Rhizoctonia solani, teleomorph Thanatephorus cucumeris, is a polyphagous necrotrophic plant pathogen belongs to order the Basidiomycete (Rioux et al., 2011). To date, R. solani has been splited into 14 anastmosis groups (AGs) designated as AG 1 through 13 and bridging isolate (BI) group (Carling et al., 2002; Rioux et al., 2011). Several AGs are further subdivided into intraspecific groups (ISGs) based on morphology of cultural growth, nutritional requirements, temperature effect on growth, host specificity, frequency of hyphal anastomosis and pathogenicity (Sneh et al., 1991). Recent protein and DNA-based studies support the separation of R. solani into genetically distinct groupings, but has also revealed considerable genetic diversity within one anastomosis group. Rhizoctonia solani casual agent of web blight of mungbean belongs to anastomosis group 1, intraspecific group IB (Singh, 2006). Aerial blight pathogen (R. solani) of soybean belongs to AG-1IA group (Yang and Chen, 1989) while both IA and IB intraspecific groups are responsible for causing foliar blight of legume crops especially in soybean (Harvillae et al., 1996). Dubey et al., (2014) identified the seven anastomosis groups (AGs) of R. solani associated with pulse crops. Ganeshamoorthi and Dubey (2015) suggested AGs did not show host specificity in legumes. However, effect of these AGs on the pathogenicity of mungbean needs to be studied.
Environmental factors play a vital role in the development of web blight disease caused by R. solani. An understanding of the role of environmental factors on the infection and survival of any root pathogen is necessary to develop cultural disease management practices as well as assays that evaluate host resistance or efficacy of seed treatments. Documenting the independent and interactive effects of soil moisture and temperature on plant disease is essential for developing effective management strategies or screening for host resistance. Temperature is relatively easy to control experimentally, especially in climate-controlled chambers. There are very limited information available about the influence of environmental factors for example temperature and relative humidity on the development of root-rot/web blight/areal blight disease of mungbean and the expression of genes which having vital role in pathogenesis process of R. solani. Therefore, the objectives of this study were to investigate the effect of temperature on web blight disease development and to elucidate the effect of temperature on the expression of selected pathogenicity associated genes of R. solani during the pathogenesis process in mungbean.
Experiments were conducted in the year 2016-17 at Division of Plant Pathology and National Phytotron Facility of ICAR-Indian Agricultural Research Institute, New Delhi.
Source of R. solani isolates
The culture of R. solani belonging to different anastomosis groups (AGs) were obtained from Pulse Pathology Lab, Division of Plant Pathology, ICAR-IARI, New Delhi, which were originally isolated from diseased host plant (Table 1) with typical symptoms. The anastomosis grouping and pathogenicity test using Koch’s postulates of these cultures were also determined earlier (Dubey et al., 2014).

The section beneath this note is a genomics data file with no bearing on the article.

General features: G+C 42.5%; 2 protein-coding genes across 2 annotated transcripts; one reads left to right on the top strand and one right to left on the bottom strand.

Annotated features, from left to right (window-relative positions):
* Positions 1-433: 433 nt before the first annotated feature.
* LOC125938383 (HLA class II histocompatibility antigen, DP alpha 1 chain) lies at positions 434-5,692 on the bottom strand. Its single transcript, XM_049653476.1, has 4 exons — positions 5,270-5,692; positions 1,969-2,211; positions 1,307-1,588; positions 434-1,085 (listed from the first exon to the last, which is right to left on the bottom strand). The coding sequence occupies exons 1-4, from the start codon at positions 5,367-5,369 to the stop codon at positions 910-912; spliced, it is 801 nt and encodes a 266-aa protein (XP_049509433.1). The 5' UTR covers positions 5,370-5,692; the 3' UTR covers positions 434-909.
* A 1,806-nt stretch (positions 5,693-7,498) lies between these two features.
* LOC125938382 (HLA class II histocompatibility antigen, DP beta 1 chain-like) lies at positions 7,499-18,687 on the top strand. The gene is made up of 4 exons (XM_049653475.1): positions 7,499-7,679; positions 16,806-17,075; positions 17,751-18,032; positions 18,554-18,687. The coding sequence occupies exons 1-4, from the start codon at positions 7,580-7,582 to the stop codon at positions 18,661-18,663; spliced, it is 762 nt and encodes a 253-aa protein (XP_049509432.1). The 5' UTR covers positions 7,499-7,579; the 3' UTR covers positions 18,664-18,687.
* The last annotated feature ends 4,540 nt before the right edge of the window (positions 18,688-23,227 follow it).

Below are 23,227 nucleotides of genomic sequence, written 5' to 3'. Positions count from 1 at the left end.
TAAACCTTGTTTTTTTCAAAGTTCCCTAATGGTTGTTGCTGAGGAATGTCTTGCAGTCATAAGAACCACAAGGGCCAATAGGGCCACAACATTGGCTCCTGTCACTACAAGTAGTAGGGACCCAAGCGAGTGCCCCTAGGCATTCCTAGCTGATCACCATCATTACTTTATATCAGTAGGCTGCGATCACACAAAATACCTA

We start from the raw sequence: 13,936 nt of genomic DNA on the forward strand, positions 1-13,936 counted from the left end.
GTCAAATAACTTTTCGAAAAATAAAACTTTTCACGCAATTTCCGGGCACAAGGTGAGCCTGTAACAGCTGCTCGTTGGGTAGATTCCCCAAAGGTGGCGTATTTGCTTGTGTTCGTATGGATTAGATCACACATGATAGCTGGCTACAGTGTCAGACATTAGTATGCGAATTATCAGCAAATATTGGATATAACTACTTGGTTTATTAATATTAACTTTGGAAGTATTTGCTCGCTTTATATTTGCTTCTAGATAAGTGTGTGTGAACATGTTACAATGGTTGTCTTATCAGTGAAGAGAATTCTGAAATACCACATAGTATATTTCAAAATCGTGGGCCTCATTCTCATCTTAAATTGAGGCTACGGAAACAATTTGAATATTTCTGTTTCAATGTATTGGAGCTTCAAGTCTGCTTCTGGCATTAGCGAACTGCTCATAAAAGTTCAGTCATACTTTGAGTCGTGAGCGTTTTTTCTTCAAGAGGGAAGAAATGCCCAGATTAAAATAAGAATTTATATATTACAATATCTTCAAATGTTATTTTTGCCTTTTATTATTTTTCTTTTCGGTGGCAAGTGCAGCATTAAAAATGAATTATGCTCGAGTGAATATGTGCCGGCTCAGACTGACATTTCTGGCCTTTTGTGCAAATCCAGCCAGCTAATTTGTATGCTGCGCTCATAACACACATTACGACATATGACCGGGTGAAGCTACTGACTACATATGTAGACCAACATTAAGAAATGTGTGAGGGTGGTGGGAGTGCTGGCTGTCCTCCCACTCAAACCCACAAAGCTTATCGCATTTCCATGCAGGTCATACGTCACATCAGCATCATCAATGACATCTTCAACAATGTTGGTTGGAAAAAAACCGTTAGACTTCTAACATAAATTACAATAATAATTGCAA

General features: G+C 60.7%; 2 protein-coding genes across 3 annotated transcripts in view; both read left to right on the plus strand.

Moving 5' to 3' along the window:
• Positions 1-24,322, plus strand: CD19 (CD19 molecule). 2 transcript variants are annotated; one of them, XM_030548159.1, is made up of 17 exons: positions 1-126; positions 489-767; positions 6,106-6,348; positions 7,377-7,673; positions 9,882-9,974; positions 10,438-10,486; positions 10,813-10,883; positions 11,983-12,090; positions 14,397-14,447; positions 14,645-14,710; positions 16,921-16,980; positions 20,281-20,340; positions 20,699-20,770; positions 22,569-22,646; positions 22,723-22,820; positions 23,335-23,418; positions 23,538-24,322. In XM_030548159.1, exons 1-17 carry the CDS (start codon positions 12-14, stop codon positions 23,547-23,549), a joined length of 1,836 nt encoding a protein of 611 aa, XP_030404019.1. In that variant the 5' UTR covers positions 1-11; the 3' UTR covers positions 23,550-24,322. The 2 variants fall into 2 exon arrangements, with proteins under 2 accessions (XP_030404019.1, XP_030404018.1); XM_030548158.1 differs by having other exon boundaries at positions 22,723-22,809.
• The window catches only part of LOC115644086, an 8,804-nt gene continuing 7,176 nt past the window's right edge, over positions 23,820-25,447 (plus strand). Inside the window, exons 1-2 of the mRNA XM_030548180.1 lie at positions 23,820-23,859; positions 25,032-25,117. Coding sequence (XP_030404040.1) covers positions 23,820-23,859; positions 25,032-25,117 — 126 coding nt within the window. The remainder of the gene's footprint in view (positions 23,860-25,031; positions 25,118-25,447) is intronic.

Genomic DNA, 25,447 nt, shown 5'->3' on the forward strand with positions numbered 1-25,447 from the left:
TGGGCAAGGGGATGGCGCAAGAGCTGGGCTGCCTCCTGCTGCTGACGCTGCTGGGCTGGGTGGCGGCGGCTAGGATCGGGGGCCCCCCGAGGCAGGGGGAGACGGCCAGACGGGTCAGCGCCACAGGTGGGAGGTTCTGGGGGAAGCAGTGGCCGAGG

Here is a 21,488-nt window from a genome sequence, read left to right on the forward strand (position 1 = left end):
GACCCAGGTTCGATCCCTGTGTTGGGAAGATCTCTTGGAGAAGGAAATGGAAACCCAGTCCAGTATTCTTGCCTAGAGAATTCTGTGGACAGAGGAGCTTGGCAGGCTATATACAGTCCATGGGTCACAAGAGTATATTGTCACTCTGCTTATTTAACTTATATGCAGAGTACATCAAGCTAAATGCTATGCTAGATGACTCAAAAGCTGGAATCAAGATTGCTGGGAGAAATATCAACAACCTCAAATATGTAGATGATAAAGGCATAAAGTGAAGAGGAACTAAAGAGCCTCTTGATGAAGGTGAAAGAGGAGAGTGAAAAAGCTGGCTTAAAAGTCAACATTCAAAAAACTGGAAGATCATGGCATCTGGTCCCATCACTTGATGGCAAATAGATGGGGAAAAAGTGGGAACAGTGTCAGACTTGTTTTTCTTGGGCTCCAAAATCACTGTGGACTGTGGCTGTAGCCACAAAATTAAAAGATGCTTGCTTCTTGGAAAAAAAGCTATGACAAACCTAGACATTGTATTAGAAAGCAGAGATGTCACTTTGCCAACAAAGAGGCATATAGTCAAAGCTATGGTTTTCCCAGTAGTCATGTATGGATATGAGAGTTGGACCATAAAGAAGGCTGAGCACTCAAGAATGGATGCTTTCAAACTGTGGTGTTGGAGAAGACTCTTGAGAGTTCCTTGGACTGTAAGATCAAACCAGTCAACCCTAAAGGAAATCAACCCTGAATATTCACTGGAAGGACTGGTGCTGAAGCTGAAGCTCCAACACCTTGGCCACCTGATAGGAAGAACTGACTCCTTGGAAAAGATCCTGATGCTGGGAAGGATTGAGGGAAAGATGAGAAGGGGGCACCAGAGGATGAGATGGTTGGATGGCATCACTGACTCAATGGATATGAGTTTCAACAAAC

Table 1: Details of the R. solani isolates taken for the study.

Effect of temperature on mycelial growth of R. solani
The influence of different temperature (4oC, 20oC, 25oC, 30oC and 35oC) on mycelial growth of seven different R. solani isolates belonging to different anastomosis group were investigated on Potato Dextrose Agar (PDA) medium (200 g potatoes; 20 g agar; 20 g dextrose in 1 L of water). Each Petri plate was centrally inoculated with 5 mm mycelial disc from the 48 hours old culture of test fungus. Five replications were maintained for each treatment and colony diameter was measured after 48 hrs of inoculation.
Effect of temperature on web blight disease development of mungbean under phytotron conditions
Four sets of pot experiments were conducted under controlled environment (plant growth chamber) in phytotron at ICAR-IARI, New Delhi to determine the disease development on susceptible variety of mungbean Pusa Vishal. The condition for these sets were temperature of 20oC, 25oC, 30oC and 35oC, relative humidity (85%) and illumination (alternate dark and light period) of 12 hrs. To study the virulence of different isolates on susceptible genotype Pusa Vishal, isolates were multiplied on sorghum grains and 15 days old inoculums was mixed on soil at the rate of 10 g/kg of soil (Bashyal et al., 2018). Disease incidence was observed at the interval of 15 days and final data was calculated as mean value of five observations. Experiment was conducted on randomized block design (RBD) with five replications per treatment and analysis of variance was calculated using two factor (isolates and temperature) analysis.